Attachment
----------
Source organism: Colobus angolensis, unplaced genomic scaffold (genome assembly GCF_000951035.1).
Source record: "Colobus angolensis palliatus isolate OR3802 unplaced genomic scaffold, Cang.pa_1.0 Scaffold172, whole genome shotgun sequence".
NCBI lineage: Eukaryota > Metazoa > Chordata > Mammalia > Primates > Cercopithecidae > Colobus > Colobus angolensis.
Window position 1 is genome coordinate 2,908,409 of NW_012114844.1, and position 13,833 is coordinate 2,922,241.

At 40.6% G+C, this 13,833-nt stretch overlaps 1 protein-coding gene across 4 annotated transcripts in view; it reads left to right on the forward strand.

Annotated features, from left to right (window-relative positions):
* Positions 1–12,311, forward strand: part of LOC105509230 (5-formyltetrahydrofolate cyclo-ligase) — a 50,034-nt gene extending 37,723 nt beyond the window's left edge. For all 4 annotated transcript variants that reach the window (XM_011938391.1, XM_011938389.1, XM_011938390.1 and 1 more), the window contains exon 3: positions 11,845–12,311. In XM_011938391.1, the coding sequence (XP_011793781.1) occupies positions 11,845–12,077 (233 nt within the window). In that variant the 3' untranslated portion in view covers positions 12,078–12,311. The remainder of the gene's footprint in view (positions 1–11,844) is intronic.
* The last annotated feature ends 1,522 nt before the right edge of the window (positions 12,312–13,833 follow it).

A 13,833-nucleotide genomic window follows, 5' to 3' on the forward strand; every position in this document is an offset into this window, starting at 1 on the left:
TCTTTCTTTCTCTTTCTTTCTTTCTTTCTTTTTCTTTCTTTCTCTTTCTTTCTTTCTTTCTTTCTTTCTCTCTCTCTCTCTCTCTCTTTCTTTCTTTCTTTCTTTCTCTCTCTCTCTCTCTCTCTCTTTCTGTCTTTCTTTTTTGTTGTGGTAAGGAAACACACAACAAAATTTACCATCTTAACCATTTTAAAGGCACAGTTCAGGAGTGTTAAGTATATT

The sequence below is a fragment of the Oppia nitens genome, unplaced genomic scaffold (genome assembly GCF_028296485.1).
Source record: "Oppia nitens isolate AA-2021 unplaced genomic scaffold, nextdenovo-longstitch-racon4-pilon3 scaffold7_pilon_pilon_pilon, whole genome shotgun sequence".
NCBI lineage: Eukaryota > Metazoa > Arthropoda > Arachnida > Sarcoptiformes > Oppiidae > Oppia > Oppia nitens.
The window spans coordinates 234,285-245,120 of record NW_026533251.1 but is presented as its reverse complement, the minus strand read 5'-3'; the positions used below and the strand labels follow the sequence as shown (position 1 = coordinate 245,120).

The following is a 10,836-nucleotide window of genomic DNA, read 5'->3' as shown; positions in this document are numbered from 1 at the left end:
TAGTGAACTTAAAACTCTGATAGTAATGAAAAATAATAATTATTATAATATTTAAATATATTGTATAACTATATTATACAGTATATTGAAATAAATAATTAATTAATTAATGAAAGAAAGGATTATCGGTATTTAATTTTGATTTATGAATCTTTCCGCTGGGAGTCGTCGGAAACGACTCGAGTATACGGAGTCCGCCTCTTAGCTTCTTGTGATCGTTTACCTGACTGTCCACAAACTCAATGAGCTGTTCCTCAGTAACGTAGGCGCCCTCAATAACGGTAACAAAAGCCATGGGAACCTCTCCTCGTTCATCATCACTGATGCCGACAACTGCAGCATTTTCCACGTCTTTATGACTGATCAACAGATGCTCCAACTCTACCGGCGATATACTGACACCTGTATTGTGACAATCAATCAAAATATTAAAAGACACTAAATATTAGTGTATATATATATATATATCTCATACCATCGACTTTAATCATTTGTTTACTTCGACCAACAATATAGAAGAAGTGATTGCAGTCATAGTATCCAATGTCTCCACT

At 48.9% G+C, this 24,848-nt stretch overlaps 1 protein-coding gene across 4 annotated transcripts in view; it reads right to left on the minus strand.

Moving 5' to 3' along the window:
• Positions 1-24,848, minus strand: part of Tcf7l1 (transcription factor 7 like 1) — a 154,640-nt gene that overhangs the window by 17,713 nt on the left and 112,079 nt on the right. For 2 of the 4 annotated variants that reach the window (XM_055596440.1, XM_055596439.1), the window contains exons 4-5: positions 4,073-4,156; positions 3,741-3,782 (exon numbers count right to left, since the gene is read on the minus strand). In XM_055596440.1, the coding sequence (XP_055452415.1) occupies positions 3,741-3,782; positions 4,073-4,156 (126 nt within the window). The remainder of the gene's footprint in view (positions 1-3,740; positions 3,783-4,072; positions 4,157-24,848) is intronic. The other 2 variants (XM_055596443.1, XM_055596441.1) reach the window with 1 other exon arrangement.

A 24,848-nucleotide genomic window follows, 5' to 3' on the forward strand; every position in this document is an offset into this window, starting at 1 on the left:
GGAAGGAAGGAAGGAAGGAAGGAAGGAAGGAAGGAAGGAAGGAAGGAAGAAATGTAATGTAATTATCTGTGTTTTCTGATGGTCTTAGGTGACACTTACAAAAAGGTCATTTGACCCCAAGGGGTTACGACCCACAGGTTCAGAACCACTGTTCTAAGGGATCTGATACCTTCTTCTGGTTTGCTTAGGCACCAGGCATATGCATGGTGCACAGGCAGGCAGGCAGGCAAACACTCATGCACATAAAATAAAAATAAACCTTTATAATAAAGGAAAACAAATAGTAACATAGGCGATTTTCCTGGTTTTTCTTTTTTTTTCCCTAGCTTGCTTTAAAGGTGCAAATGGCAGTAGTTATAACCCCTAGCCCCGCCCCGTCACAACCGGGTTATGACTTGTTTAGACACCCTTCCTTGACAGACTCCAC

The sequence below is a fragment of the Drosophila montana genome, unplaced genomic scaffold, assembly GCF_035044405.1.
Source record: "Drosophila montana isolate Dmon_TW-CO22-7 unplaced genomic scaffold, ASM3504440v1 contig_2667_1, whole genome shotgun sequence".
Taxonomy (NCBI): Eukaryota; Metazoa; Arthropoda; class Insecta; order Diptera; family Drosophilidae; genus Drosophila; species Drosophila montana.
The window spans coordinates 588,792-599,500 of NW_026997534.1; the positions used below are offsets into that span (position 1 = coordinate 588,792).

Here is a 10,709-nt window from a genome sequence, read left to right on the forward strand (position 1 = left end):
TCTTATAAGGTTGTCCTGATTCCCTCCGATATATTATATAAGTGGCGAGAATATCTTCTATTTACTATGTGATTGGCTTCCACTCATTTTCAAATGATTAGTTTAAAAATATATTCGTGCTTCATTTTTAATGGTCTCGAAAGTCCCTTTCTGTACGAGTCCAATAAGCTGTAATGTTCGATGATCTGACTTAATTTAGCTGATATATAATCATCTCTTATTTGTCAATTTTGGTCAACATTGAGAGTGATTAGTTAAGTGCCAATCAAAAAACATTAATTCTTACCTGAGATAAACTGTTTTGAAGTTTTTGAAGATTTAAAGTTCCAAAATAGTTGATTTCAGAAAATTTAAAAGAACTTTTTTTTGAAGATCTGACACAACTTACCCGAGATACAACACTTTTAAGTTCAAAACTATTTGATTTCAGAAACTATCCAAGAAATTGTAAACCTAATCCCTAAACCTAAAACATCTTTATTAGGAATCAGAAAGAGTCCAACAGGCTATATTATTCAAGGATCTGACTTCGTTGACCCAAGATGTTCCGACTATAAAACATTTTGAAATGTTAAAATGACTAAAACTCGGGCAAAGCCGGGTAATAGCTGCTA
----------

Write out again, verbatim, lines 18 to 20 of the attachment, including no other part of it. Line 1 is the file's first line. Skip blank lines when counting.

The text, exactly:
Moving 5' to 3' along the window:
• Positions 1-24,848, minus strand: part of Tcf7l1 (transcription factor 7 like 1) — a 154,640-nt gene that overhangs the window by 17,713 nt on the left and 112,079 nt on the right. For 2 of the 4 annotated variants that reach the window (XM_055596440.1, XM_055596439.1), the window contains exons 4-5: positions 4,073-4,156; positions 3,741-3,782 (exon numbers count right to left, since the gene is read on the minus strand). In XM_055596440.1, the coding sequence (XP_055452415.1) occupies positions 3,741-3,782; positions 4,073-4,156 (126 nt within the window). The remainder of the gene's footprint in view (positions 1-3,740; positions 3,783-4,072; positions 4,157-24,848) is intronic. The other 2 variants (XM_055596443.1, XM_055596441.1) reach the window with 1 other exon arrangement.

A 24,848-nucleotide genomic window follows, 5' to 3' on the forward strand; every position in this document is an offset into this window, starting at 1 on the left: